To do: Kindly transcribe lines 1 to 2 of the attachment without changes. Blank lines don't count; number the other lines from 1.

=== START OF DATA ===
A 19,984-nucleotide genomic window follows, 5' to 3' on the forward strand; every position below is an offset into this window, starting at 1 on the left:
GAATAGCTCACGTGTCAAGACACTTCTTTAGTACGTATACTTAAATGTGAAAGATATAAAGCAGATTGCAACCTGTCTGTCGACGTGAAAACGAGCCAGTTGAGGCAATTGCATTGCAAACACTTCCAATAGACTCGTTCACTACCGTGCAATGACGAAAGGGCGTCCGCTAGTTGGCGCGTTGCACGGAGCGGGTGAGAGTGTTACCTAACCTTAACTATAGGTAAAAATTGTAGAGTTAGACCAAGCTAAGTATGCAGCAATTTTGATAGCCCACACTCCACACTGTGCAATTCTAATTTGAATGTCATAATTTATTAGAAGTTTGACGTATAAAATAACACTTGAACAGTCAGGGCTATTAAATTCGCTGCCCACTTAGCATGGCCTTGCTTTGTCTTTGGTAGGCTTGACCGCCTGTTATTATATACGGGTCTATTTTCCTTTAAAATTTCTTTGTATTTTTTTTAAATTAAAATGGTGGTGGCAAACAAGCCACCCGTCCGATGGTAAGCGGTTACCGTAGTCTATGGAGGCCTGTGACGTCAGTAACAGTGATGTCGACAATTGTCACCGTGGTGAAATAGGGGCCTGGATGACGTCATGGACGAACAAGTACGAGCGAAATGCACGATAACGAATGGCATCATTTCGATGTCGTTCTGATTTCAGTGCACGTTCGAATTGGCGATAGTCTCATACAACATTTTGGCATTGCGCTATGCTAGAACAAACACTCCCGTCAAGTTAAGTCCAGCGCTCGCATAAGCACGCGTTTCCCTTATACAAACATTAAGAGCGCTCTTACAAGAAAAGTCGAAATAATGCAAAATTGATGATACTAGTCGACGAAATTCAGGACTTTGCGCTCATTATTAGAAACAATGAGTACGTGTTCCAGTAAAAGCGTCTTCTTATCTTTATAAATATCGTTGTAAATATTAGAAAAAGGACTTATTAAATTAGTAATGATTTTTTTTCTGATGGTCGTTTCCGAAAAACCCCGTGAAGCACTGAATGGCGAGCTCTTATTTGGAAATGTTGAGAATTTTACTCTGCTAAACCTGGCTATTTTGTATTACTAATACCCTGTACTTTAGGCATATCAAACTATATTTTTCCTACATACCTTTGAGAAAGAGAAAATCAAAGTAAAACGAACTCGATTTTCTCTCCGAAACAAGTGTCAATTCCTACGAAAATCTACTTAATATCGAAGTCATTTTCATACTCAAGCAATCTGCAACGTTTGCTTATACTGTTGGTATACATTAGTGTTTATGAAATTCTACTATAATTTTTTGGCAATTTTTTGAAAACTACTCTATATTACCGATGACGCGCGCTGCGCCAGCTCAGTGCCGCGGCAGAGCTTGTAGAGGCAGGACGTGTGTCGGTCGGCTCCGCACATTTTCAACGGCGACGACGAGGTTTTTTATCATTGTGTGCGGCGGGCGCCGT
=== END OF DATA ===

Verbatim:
A 19,984-nucleotide genomic window follows, 5' to 3' on the forward strand; every position below is an offset into this window, starting at 1 on the left:
GAATAGCTCACGTGTCAAGACACTTCTTTAGTACGTATACTTAAATGTGAAAGATATAAAGCAGATTGCAACCTGTCTGTCGACGTGAAAACGAGCCAGTTGAGGCAATTGCATTGCAAACACTTCCAATAGACTCGTTCACTACCGTGCAATGACGAAAGGGCGTCCGCTAGTTGGCGCGTTGCACGGAGCGGGTGAGAGTGTTACCTAACCTTAACTATAGGTAAAAATTGTAGAGTTAGACCAAGCTAAGTATGCAGCAATTTTGATAGCCCACACTCCACACTGTGCAATTCTAATTTGAATGTCATAATTTATTAGAAGTTTGACGTATAAAATAACACTTGAACAGTCAGGGCTATTAAATTCGCTGCCCACTTAGCATGGCCTTGCTTTGTCTTTGGTAGGCTTGACCGCCTGTTATTATATACGGGTCTATTTTCCTTTAAAATTTCTTTGTATTTTTTTTAAATTAAAATGGTGGTGGCAAACAAGCCACCCGTCCGATGGTAAGCGGTTACCGTAGTCTATGGAGGCCTGTGACGTCAGTAACAGTGATGTCGACAATTGTCACCGTGGTGAAATAGGGGCCTGGATGACGTCATGGACGAACAAGTACGAGCGAAATGCACGATAACGAATGGCATCATTTCGATGTCGTTCTGATTTCAGTGCACGTTCGAATTGGCGATAGTCTCATACAACATTTTGGCATTGCGCTATGCTAGAACAAACACTCCCGTCAAGTTAAGTCCAGCGCTCGCATAAGCACGCGTTTCCCTTATACAAACATTAAGAGCGCTCTTACAAGAAAAGTCGAAATAATGCAAAATTGATGATACTAGTCGACGAAATTCAGGACTTTGCGCTCATTATTAGAAACAATGAGTACGTGTTCCAGTAAAAGCGTCTTCTTATCTTTATAAATATCGTTGTAAATATTAGAAAAAGGACTTATTAAATTAGTAATGATTTTTTTTCTGATGGTCGTTTCCGAAAAACCCCGTGAAGCACTGAATGGCGAGCTCTTATTTGGAAATGTTGAGAATTTTACTCTGCTAAACCTGGCTATTTTGTATTACTAATACCCTGTACTTTAGGCATATCAAACTATATTTTTCCTACATACCTTTGAGAAAGAGAAAATCAAAGTAAAACGAACTCGATTTTCTCTCCGAAACAAGTGTCAATTCCTACGAAAATCTACTTAATATCGAAGTCATTTTCATACTCAAGCAATCTGCAACGTTTGCTTATACTGTTGGTATACATTAGTGTTTATGAAATTCTACTATAATTTTTTGGCAATTTTTTGAAAACTACTCTATATTACCGATGACGCGCGCTGCGCCAGCTCAGTGCCGCGGCAGAGCTTGTAGAGGCAGGACGTGTGTCGGTCGGCTCCGCACATTTTCAACGGCGACGACGAGGTTTTTTATCATTGTGTGCGGCGGGCGCCGT